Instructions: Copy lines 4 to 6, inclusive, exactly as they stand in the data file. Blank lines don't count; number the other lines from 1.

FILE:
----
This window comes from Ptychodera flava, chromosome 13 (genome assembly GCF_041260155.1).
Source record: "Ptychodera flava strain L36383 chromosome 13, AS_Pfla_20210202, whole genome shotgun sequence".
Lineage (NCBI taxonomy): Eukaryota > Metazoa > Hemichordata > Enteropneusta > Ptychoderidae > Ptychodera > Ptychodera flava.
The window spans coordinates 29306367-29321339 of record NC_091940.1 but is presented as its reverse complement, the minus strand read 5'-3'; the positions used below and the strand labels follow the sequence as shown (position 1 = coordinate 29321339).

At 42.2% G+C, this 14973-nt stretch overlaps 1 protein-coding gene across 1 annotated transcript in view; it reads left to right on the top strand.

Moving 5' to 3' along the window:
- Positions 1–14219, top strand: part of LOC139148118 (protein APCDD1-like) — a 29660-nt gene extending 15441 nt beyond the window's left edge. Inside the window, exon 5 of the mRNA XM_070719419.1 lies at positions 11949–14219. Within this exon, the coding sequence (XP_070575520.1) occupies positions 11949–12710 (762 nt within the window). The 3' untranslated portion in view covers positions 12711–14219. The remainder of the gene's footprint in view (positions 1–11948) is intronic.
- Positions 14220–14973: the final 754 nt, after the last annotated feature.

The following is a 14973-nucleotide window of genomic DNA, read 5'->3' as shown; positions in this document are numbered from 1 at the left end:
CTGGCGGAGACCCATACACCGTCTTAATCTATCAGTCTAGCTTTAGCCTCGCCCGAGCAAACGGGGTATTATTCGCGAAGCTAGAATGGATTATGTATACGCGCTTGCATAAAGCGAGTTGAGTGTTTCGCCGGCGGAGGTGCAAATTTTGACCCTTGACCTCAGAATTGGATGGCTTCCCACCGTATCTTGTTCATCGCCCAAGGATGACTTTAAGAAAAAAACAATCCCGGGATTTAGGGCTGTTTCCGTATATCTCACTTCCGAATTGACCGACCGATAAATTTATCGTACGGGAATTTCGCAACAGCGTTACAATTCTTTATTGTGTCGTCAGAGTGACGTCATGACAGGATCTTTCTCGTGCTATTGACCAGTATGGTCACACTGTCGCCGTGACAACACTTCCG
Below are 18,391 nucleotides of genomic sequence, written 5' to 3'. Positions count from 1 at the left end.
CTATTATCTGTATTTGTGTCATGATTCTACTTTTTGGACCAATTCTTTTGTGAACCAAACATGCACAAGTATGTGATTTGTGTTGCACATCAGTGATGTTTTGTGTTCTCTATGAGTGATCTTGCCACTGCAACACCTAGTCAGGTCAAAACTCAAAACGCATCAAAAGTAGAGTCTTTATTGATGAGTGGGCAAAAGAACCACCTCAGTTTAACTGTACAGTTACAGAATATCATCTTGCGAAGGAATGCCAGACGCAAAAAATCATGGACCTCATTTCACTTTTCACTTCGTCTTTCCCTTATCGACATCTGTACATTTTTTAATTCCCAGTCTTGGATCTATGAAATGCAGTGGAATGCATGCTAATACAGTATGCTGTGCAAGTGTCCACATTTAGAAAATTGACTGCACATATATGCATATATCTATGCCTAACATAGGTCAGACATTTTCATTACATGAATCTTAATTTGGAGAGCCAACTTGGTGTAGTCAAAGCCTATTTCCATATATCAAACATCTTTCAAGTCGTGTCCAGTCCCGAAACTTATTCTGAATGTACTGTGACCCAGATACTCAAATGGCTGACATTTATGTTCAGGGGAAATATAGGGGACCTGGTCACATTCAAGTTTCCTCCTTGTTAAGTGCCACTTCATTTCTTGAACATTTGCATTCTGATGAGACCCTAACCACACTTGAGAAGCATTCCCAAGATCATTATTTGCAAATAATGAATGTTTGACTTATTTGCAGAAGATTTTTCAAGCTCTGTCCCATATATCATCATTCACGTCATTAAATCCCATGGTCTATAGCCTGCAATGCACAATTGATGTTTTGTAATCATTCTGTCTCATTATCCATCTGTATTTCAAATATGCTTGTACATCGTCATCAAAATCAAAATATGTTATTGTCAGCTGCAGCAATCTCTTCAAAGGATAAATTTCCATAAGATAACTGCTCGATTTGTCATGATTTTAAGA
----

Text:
The window spans coordinates 29306367-29321339 of record NC_091940.1 but is presented as its reverse complement, the minus strand read 5'-3'; the positions used below and the strand labels follow the sequence as shown (position 1 = coordinate 29321339).

At 42.2% G+C, this 14973-nt stretch overlaps 1 protein-coding gene across 1 annotated transcript in view; it reads left to right on the top strand.

Moving 5' to 3' along the window: